City advances decriminalization ordinance


ALAMOSA — Alamosa city council on Wednesday advanced an ordinance that among other changes will decriminalize most of the city code violations, at least on the first offense.

The council unanimously approved on first reading and scheduled for a public hearing on February 7 an ordinance amending the city’s code regarding violations.

City Attorney Erich Schwiesow said, “What this does primarily is takes jail off of the table for most of these violations.” When this ordinance amendment is approved, except for 16-17 violations, city code violations will not present the option of jail as a punishment on the first offense, he explained.

“Jail is off the table until you reach your fourth violation,” Schwiesow said.

While jail would not be a sentencing option for first offenses on most violations, it would go back “on the table” for the fourth violation in two years.

Schwiesow said while the city was going to amend its ordinance regarding municipal court and code violations, this was a good time to make other changes such as:

  • Permitting the judge to require restitution, something the court has been doing, but this officially includes that option in the ordinance.
  • Allowing the court to impose deferred sentence judgments, also something the court has been doing, but this includes it in the ordinance.
  • Limiting jail to a maximum of 364 days, rather than a full year of 365 days, which avoids immigration complications.
  • Changing the cruelty to animals penalty to reflect the new rule of jail as an option on the fourth offense (the ordinance currently requires jail on the second offense.) Councilor Charles Griego said he believed jail should still be an option on the first offense of poisoning an animal. Schwiesow said that offense could be added to the 16 already tagged for potential jail on the first offense. (Those include such offenses as resisting a police officer, assault, reckless endangerment and reckless driving.)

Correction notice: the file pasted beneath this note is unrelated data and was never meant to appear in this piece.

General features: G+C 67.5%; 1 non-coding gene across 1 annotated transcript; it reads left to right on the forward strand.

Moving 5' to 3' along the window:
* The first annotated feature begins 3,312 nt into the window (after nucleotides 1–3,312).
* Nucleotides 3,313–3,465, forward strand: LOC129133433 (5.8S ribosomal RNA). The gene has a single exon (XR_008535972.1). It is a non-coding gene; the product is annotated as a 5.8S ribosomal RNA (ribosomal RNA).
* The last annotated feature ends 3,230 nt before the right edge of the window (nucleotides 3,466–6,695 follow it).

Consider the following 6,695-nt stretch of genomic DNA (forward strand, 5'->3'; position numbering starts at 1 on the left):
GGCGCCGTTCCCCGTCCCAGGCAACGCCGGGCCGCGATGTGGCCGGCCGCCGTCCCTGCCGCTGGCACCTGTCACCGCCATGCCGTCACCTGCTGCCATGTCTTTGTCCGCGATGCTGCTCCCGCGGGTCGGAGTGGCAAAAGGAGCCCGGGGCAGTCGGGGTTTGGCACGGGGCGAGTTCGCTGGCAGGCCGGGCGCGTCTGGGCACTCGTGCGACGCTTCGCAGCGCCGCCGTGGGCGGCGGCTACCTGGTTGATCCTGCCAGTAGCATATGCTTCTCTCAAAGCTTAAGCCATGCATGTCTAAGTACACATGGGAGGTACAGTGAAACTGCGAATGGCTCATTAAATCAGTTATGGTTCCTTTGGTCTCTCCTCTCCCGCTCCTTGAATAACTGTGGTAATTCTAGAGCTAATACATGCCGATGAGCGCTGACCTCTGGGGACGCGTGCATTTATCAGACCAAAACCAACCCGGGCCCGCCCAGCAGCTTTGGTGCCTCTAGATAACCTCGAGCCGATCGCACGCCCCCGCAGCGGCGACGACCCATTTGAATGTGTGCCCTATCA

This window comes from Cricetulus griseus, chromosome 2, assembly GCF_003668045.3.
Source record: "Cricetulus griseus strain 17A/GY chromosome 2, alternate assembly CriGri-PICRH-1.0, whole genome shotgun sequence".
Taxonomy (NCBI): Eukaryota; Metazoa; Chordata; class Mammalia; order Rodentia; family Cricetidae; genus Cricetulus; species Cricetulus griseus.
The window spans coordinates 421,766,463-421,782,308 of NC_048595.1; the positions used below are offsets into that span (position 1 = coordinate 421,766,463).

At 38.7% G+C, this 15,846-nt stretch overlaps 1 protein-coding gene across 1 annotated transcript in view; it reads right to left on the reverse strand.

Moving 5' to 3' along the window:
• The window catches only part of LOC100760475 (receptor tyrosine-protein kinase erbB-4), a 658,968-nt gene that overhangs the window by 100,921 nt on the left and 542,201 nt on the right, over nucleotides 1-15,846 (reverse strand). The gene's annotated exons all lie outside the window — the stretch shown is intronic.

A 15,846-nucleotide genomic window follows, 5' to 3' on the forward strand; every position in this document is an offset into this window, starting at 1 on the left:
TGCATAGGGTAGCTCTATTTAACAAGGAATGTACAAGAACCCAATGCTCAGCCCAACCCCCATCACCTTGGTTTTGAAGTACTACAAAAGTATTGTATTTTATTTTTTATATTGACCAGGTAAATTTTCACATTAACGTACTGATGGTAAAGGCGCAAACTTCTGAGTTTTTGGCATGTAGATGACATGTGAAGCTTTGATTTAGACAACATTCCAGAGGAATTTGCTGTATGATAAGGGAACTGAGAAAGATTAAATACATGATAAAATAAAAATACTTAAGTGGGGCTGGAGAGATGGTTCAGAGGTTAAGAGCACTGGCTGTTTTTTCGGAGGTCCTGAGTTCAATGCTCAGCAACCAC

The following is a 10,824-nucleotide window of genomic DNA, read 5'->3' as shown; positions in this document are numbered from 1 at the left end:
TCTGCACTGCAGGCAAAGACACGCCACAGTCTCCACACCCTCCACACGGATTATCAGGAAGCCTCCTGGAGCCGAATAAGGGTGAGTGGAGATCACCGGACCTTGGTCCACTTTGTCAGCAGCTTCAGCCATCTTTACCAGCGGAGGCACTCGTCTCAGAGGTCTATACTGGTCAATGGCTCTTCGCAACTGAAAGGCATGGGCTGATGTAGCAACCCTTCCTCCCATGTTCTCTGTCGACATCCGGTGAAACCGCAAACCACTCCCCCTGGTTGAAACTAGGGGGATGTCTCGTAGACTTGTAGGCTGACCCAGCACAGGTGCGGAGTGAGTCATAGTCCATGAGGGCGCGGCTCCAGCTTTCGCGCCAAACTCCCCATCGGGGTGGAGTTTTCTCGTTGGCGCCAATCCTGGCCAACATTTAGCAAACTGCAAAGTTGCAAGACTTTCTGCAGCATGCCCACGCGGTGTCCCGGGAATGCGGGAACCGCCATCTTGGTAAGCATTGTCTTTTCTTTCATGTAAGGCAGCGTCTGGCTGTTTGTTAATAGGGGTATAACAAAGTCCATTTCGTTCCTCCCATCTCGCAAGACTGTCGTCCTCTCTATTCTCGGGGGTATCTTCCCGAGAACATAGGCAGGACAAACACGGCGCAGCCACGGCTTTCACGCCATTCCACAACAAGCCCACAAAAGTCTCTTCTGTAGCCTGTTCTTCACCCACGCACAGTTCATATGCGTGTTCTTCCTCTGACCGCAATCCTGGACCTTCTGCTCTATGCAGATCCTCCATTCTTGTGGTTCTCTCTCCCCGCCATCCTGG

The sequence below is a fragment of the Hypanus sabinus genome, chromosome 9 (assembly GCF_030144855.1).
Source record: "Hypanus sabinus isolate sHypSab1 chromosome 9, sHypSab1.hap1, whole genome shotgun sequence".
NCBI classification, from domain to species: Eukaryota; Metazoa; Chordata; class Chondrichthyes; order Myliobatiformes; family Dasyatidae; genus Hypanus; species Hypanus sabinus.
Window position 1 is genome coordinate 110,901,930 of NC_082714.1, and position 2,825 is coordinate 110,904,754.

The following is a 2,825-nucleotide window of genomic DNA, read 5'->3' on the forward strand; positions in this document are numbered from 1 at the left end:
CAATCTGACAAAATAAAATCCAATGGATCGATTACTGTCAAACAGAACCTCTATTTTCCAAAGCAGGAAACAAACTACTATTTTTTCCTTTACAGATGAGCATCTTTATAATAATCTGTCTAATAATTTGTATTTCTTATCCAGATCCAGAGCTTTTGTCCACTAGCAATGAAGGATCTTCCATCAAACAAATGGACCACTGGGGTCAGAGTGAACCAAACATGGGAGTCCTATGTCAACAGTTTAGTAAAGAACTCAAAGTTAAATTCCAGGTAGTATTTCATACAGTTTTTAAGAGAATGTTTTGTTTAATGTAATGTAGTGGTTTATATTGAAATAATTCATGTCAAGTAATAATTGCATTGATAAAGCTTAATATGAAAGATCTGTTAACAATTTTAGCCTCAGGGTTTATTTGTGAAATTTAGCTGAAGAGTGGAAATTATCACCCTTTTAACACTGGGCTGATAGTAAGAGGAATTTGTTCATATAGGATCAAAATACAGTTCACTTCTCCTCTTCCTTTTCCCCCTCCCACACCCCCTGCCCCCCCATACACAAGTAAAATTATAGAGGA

• Removing jail as a penalty for not paying fines, something new legislation prohibits.
  • Provides “off ramp” and “on ramp” provisions for the city prosecutor to ask the judge to add jail or remove jail as a sentencing option under special circumstances when it would not be (or would be) normally an option.

This gives discretion to the court and those who work in the municipal court system, Schwiesow explained, because there is no way to foresee every situation that might arise.

Schwiesow said the ordinance might change slightly before the final reading and approval next month. He is still pursuing internal review of this ordinance, he said, and is expecting some changes might be suggested from City Prosecutor Gene Farish. He said there might also be some comments from those outside the court, such as the American Civil Liberties Union (ACLU) of Colorado. There will also be an opportunity for comment during the public hearing for the ordinance on February 7.

One of the reasons for decriminalizing many of the city violations is financial, since the city would be required to offer defense counsel for all defendants for whom jail is a potential sentence. City Manager Heather Brooks said decriminalizing city offenses will affect the budget, but there will still be folks for whom the city will have to offer court-appointed counsel, for example those who accumulate four offenses within two years. She said there are a large percentage of offenders who have already reached that fourth offense in two years now.

Costs for court-appointed counsel last year totaled $15,786, although the city had only budgeted $10,000. That was about double the costs over the year before, which were nearly $8,000, although the city had budgeted $5,000. Costs in 2015 were $5,203, just over the budgeted $4,500.

Councilman David Broyles said although this might not be a perfect ordinance, it gives the city something to try out and observe over time to see how it works out.

Mayor Ty Coleman said this is moving in the right direction.

“I think we are all looking to do what’s right, just and fair for our city,” he said, “and I think we are headed in the right direction.”